As therapists, our bottom line is the client. The service we provide directly affects how they deal with key facets of their lives, namely, personal, family, and work.
From the client’s perspective, a therapy session can determine how their whole week will go. When they are able to deal with their anxiety or make a conscious decision to change an unhelpful pattern of behaviour, they feel fulfilled and see the value of having a therapist.
For us, arriving at a breakthrough or seeing a client conquer an emotional hurdle is also as equally rewarding. It affirms our professional skills and it’s an indicator of success for programs we create.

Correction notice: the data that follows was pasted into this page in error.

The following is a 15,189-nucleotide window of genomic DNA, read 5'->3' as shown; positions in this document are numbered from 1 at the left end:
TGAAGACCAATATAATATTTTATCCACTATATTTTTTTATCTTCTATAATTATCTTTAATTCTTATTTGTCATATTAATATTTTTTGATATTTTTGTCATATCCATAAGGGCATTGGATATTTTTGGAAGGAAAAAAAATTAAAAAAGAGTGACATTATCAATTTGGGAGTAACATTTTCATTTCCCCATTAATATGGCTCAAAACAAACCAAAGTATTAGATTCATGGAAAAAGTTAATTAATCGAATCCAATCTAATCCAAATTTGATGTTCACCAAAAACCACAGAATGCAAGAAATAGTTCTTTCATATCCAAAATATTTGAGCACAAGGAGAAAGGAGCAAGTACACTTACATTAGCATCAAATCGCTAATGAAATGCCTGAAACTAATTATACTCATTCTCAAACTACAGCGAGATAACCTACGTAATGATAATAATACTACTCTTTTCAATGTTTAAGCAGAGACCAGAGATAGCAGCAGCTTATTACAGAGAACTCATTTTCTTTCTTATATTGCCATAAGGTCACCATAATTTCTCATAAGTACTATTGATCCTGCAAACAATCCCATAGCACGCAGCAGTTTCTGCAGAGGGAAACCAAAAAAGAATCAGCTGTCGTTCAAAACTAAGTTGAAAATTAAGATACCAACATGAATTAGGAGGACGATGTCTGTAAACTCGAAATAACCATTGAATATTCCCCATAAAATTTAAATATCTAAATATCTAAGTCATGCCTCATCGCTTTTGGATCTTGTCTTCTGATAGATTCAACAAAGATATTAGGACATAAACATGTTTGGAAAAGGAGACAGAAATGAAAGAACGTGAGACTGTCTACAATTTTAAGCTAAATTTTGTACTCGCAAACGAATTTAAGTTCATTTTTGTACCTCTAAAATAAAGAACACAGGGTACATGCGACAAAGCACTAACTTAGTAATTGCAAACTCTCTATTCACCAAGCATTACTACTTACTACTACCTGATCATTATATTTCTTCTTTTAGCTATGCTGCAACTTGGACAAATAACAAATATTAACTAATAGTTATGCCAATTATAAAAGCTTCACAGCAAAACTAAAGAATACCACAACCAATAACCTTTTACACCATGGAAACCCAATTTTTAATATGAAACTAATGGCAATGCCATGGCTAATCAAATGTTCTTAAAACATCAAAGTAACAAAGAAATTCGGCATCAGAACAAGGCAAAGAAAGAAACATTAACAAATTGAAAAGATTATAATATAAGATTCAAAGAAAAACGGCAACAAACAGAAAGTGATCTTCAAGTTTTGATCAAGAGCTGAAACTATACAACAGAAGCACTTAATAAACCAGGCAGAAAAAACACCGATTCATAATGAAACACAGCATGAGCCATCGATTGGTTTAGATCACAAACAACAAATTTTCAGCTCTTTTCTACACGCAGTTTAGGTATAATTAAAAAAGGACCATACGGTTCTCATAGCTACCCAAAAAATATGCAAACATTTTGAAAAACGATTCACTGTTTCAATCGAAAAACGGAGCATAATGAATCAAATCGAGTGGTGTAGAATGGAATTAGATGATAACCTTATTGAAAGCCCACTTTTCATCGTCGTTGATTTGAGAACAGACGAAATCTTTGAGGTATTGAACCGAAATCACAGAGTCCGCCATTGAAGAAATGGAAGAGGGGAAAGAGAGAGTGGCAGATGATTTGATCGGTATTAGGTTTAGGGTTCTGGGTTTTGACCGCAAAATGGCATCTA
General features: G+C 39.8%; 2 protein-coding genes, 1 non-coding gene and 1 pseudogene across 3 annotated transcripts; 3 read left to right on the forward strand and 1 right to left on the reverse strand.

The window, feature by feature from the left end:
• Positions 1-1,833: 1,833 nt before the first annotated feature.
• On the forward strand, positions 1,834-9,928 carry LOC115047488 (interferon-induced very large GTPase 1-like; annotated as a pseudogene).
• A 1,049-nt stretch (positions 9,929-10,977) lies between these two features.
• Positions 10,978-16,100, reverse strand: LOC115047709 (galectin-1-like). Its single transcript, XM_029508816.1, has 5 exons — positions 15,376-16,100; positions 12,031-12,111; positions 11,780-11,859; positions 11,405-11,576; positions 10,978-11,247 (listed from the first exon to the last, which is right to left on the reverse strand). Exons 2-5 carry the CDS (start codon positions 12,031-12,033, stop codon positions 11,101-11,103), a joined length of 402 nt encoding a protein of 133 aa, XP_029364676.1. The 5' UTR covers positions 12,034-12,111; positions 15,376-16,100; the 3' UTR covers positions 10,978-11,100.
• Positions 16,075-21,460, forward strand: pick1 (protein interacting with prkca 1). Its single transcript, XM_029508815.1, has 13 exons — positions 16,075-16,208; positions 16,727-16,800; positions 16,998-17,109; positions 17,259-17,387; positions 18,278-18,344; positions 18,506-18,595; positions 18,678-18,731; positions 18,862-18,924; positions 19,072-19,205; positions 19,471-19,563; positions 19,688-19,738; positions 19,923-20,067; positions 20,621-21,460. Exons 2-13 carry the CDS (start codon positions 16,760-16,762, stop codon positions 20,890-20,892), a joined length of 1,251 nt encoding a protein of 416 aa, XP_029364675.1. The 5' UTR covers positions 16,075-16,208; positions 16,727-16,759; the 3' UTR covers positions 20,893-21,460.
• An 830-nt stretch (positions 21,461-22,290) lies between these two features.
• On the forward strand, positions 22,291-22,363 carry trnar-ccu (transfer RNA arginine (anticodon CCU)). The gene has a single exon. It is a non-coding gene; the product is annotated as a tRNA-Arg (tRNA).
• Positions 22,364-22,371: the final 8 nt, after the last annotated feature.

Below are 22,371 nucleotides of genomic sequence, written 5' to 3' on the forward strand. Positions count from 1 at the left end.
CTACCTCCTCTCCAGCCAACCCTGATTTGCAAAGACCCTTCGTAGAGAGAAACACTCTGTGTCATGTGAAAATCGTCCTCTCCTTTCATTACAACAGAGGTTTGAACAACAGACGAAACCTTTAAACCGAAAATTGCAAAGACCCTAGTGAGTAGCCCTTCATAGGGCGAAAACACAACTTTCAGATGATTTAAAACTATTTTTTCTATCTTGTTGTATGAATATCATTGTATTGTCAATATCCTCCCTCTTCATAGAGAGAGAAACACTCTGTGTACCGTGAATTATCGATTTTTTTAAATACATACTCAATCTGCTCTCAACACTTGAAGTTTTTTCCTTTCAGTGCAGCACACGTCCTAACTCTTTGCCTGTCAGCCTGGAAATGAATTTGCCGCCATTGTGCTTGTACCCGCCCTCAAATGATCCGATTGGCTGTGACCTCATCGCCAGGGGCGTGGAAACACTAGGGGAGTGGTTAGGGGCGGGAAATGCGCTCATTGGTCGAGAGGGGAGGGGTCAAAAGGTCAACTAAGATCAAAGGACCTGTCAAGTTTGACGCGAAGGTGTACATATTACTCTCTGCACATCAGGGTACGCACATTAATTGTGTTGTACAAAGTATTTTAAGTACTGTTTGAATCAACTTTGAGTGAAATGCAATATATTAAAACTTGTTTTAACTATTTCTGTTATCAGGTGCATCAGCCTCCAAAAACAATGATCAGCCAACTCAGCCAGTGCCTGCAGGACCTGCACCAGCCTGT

The client-therapist relationship is a highly mutualistic relationship. It’s unique in the sense that the currency is mental and emotional wellness, unlike other professional relationships that base their success on a tangible output. Because of its nature, the relationship sometimes feels very personal to the client.
When the client-relationship starts overtaking our personal lives, how will you know to set respectful and firm boundaries between you and the client?
TYPES OF BOUNDARIES
Let’s focus on these two main categories of boundaries.
- Physical boundaries are more easily determined, therefore, setting where it begins and ends is much easier to establish. This is your personal space.
Depending on the type of program you’re following, therapists can tell clients when physical touch such as hugs is okay.